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A biology degree trains learners in laboratory science, human biology, ecology, and biochemistry.
Biology courses teach an appreciation for life on Earth. They also build strong problem-solving and analytical skills.
What is a degree in biological sciences good for? A degree in biology leads to many career paths. Our guide walks through what to expect in a biology program, the different types of biology degrees, and career options with a biology degree.
What skills do biology programs teach students?
Biology programs teach students how to analyze laboratory data, isolate genetic material, and use statistics. Majors gain hard skills like data analysis, assay protocols, and laboratory equipment operation.
Biology degrees also encourage in-demand soft skills like critical thinking, communication, and teamwork. Students learn how to write laboratory reports, work with a team in the lab, and solve problems related to research.
Colleges offer biology programs at the undergraduate and graduate levels. Each degree prepares students for specific career paths.
For example, high school biology teachers need a bachelor's degree, while biologists generally need a graduate degree.
Certificate program in biology
A certificate program in biology provides focused training for students interested in the biological sciences.
During a certificate, learners take courses in biology, chemistry, and health sciences. The program may also include laboratory training. A certificate can take between 6-18 months, depending on the program.
While learners do not earn a degree, the credits from a certificate program can transfer into a degree-granting program. A certificate may also lead to opportunities as a laboratory assistant or research assistant.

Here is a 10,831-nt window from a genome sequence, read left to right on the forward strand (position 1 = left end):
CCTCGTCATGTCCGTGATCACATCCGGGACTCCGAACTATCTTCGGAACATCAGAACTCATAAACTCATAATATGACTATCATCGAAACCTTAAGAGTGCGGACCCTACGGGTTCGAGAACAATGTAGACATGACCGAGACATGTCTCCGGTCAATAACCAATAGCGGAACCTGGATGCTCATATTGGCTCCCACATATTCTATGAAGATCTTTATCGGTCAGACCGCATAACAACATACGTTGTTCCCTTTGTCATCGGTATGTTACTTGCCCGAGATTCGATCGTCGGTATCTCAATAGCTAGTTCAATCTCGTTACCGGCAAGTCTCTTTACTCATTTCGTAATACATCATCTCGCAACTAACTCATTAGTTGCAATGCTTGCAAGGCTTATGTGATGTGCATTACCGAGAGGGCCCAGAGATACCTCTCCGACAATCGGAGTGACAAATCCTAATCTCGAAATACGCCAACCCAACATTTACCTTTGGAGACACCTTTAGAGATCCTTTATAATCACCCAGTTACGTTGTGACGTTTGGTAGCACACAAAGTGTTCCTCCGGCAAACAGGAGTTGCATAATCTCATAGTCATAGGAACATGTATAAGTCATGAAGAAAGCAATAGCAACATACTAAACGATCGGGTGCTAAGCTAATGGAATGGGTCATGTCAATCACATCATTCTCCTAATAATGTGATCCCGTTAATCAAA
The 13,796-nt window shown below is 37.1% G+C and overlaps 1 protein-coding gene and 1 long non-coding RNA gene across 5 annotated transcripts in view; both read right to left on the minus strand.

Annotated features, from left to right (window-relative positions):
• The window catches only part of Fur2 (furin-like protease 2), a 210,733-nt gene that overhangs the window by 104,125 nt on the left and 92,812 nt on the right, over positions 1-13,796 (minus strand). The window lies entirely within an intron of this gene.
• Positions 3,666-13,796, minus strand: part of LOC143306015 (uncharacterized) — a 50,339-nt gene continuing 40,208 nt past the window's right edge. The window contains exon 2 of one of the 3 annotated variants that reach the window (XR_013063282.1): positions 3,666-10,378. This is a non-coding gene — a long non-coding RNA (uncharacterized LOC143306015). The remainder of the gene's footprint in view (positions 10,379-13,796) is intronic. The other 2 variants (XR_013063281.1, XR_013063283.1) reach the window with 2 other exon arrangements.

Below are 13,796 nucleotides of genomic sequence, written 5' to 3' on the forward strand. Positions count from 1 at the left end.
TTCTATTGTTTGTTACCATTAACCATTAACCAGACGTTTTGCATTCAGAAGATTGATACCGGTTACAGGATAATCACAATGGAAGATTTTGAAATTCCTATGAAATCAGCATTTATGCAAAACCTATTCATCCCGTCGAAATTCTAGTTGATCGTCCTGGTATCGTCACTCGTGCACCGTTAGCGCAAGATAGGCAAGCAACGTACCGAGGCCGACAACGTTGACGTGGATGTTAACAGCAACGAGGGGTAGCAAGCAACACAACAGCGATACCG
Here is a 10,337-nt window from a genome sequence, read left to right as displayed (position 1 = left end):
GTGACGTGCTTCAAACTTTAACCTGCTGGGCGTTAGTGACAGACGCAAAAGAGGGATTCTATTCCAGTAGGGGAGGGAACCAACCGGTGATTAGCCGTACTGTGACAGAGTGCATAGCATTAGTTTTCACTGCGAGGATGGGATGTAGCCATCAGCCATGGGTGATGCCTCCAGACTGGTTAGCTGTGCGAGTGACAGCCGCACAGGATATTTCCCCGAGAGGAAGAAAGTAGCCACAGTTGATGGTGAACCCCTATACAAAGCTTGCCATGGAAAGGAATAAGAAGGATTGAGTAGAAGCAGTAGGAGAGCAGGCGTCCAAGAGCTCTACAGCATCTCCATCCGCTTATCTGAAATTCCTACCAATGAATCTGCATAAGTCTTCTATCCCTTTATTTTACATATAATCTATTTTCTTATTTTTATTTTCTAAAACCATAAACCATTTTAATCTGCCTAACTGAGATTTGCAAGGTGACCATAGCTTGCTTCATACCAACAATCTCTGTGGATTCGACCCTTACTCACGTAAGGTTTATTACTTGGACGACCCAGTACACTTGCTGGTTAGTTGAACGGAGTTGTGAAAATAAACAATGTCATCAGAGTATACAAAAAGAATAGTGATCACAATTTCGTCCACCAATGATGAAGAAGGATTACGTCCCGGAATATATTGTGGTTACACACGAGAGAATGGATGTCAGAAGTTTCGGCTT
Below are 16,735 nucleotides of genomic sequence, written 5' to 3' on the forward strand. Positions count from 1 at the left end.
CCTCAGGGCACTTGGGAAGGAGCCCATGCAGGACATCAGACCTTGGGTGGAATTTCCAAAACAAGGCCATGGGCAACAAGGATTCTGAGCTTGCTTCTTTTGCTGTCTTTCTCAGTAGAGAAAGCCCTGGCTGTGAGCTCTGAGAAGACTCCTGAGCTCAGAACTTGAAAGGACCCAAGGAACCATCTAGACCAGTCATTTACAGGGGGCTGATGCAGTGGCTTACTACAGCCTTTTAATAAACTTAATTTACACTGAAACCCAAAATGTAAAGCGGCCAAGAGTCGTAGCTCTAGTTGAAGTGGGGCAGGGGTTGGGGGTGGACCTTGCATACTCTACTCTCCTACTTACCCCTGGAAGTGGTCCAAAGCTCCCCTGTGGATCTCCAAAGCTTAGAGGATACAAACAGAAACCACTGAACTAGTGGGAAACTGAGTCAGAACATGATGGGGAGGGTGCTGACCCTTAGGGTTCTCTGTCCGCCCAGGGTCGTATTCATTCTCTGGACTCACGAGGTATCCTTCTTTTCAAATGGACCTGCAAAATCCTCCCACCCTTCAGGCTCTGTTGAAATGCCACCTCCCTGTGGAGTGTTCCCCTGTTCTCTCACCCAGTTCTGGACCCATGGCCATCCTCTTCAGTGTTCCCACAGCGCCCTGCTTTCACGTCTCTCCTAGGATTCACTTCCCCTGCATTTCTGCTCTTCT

Depending on the focus area of the certificate program, graduates may also work in the health sciences, education, or veterinary sciences.
Associate degree in biology
An associate degree in biology introduces learners to the biological sciences. Degree-seekers also complete core classes in mathematics, chemistry, and physics.
The curriculum typically includes foundational biology topics, including laboratory requirements. Students can earn an associate degree in biology after two years of full-time study.
Many biology careers require a bachelor's degree or higher. With an associate degree, graduates work as laboratory technicians, medical assistants, or agricultural and food science technicians.
Graduates can also transfer into a bachelor's program. At many colleges, an associate degree fulfills the general education requirements for a standard or accelerated bachelor's degree.
A bachelor's degree in biology includes lower-division coursework in the biological sciences, chemistry, mathematics, and physics. Upper-division classes in subfields of biology like cellular biology, clinical biology, and population biology help majors specialize their skills. The degree includes laboratory and research training.
Undergraduates can complete a bachelor's in biology in four years.
With this biology degree, majors work as laboratory technicians, pharmaceutical sales reps, and biology teachers. They also pursue health-related roles like health communications specialist or food scientist.
Those interested in careers as a biologist typically need a graduate degree.
BA in biology vs a bachelor of science (BS)
Many colleges offer both a BA and BS in biology. The major coursework for both degrees largely overlaps. However, the general education requirements differ. A BA requires at least one year of foreign language, for example, and typically includes more humanities and social science courses. A BS includes more natural science requirements.